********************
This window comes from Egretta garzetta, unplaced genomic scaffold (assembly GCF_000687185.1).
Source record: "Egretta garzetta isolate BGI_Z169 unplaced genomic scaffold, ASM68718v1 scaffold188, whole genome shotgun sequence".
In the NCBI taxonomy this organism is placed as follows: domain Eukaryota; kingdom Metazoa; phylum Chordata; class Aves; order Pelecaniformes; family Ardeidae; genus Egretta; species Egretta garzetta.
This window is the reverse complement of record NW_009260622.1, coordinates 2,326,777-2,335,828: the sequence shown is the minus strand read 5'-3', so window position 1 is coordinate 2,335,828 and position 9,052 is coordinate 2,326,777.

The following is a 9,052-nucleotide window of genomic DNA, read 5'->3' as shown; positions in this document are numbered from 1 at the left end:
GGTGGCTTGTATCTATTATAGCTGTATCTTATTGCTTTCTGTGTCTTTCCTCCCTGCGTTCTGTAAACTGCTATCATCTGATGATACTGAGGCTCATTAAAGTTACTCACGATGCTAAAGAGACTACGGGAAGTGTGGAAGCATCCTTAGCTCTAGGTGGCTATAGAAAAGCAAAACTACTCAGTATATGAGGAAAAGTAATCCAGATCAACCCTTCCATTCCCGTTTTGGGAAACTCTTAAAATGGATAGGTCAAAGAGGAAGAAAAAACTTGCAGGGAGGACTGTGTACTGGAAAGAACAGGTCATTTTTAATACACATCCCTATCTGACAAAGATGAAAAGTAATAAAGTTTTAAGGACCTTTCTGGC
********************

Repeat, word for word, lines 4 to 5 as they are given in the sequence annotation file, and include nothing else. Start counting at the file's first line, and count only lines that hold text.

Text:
This window is the reverse complement of record NW_009260622.1, coordinates 2,326,777-2,335,828: the sequence shown is the minus strand read 5'-3', so window position 1 is coordinate 2,335,828 and position 9,052 is coordinate 2,326,777.

The following is a 9,052-nucleotide window of genomic DNA, read 5'->3' as shown; positions in this document are numbered from 1 at the left end: